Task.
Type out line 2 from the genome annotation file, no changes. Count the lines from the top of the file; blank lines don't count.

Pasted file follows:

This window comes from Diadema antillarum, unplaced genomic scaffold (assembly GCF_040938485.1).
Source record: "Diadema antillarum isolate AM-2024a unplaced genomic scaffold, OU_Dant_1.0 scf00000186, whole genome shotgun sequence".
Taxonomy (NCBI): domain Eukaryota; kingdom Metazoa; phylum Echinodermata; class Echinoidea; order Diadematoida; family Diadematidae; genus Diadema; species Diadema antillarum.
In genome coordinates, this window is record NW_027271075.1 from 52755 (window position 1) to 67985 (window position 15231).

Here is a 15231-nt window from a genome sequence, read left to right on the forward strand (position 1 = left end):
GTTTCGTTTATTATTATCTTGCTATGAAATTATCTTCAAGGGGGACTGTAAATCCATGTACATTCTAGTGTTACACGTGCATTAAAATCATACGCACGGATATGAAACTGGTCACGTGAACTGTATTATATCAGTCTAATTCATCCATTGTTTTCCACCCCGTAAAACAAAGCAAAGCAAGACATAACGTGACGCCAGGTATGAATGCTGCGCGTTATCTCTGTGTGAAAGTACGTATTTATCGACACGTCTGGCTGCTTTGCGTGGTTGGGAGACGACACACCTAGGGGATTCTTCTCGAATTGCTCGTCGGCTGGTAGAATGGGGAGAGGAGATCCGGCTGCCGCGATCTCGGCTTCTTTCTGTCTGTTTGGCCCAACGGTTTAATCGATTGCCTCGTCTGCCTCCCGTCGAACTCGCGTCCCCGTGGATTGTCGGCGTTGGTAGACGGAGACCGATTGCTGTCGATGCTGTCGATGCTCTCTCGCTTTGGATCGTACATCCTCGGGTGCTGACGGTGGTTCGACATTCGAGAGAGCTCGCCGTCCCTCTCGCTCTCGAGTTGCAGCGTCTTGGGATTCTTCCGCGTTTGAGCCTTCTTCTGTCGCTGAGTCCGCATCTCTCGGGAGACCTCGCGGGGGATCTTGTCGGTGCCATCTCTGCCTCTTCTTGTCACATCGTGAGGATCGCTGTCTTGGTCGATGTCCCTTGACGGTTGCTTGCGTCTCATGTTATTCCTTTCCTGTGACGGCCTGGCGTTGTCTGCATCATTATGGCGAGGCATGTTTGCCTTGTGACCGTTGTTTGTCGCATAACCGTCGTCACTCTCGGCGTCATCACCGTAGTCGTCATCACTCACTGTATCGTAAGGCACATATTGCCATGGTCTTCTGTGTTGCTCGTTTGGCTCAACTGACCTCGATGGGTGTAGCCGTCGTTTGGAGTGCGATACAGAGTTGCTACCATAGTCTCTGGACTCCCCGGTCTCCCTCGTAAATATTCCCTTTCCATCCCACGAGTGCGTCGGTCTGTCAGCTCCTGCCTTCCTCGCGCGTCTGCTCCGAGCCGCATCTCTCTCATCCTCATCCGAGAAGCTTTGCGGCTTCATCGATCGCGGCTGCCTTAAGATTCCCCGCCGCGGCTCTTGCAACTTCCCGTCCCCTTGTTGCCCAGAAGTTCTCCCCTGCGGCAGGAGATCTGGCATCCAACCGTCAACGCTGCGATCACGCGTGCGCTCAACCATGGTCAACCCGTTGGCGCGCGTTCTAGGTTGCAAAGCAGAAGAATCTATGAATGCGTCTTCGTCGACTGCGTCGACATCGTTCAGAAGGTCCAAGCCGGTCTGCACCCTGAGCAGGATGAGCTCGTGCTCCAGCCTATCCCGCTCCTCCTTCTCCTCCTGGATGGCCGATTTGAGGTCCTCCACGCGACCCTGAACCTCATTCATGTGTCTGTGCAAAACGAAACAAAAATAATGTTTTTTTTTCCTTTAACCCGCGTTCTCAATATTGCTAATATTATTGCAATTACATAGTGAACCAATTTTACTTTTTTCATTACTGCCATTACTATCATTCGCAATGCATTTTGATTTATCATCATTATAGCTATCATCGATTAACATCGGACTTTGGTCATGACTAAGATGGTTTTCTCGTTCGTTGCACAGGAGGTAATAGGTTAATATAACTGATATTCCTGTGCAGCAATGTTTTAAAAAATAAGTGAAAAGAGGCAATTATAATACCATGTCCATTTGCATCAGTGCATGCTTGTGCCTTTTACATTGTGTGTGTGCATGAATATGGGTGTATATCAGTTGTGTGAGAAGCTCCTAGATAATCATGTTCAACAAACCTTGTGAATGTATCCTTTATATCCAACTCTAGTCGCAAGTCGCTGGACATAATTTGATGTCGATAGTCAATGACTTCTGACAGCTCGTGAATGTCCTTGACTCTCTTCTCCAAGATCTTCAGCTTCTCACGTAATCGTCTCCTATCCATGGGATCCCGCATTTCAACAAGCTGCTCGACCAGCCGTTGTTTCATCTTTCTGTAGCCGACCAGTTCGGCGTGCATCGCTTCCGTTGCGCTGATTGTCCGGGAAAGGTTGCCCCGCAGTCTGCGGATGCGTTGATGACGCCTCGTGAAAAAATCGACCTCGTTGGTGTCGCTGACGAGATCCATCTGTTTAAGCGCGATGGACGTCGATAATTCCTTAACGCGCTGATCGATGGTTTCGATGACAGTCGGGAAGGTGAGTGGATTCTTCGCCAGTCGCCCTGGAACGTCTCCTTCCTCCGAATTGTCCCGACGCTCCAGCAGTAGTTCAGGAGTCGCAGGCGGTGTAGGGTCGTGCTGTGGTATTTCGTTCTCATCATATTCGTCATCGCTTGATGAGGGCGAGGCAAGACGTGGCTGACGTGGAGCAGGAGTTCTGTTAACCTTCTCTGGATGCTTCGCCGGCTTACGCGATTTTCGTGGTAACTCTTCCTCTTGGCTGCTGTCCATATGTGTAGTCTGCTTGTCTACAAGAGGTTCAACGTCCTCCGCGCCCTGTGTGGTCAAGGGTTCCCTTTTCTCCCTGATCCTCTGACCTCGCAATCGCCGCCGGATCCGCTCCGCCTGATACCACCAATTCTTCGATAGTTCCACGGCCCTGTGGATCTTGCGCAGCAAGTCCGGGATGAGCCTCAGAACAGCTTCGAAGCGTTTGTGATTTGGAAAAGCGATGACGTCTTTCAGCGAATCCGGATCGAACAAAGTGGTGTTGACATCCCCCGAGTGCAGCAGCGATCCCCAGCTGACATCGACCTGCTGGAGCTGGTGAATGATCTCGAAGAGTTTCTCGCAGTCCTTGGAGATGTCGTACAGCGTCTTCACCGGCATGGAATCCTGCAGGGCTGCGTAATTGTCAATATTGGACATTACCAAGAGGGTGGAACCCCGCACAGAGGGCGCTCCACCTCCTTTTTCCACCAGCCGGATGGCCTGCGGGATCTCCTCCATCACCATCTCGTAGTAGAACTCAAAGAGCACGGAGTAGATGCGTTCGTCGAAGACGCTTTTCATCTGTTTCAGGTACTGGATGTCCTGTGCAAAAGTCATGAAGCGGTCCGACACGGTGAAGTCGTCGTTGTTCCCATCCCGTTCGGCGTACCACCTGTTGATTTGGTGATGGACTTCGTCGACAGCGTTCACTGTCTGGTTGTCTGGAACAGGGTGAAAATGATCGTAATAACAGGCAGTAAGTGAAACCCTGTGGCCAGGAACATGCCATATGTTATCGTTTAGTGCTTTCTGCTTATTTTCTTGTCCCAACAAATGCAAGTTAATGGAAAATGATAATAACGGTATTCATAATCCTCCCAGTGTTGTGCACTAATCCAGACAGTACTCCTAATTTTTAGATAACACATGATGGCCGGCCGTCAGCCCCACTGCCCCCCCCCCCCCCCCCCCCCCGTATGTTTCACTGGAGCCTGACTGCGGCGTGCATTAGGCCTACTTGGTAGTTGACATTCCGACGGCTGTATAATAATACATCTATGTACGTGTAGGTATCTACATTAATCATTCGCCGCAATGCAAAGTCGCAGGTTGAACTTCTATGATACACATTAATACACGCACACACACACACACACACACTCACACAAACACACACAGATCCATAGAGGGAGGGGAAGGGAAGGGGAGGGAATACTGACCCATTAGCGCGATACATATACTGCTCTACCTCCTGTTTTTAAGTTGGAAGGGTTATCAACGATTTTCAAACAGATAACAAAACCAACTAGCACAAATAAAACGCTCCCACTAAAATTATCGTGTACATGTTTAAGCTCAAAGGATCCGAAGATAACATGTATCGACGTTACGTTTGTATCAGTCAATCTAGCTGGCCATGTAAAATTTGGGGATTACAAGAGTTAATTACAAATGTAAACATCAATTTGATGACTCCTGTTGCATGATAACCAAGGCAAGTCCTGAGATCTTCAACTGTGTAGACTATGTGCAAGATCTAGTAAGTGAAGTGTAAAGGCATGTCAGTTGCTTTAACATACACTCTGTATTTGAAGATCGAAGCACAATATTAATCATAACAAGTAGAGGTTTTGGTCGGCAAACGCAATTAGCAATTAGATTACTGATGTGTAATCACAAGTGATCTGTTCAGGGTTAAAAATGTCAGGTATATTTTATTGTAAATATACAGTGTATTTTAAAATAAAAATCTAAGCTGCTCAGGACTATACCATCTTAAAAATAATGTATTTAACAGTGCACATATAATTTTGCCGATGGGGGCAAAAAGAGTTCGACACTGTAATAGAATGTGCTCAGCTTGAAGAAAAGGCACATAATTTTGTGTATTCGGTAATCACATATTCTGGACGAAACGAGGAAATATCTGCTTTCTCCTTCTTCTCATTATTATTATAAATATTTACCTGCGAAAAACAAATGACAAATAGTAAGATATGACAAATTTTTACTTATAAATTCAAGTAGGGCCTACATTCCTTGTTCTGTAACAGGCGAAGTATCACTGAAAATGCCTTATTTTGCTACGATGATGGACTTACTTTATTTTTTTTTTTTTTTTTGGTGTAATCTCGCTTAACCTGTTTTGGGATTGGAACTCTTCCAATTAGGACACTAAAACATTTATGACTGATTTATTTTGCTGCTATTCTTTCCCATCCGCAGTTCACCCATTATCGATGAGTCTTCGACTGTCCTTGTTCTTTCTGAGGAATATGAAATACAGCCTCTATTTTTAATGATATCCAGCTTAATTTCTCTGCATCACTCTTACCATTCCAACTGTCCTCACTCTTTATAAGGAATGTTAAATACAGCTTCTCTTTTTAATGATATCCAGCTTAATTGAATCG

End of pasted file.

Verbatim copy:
Source record: "Diadema antillarum isolate AM-2024a unplaced genomic scaffold, OU_Dant_1.0 scf00000186, whole genome shotgun sequence".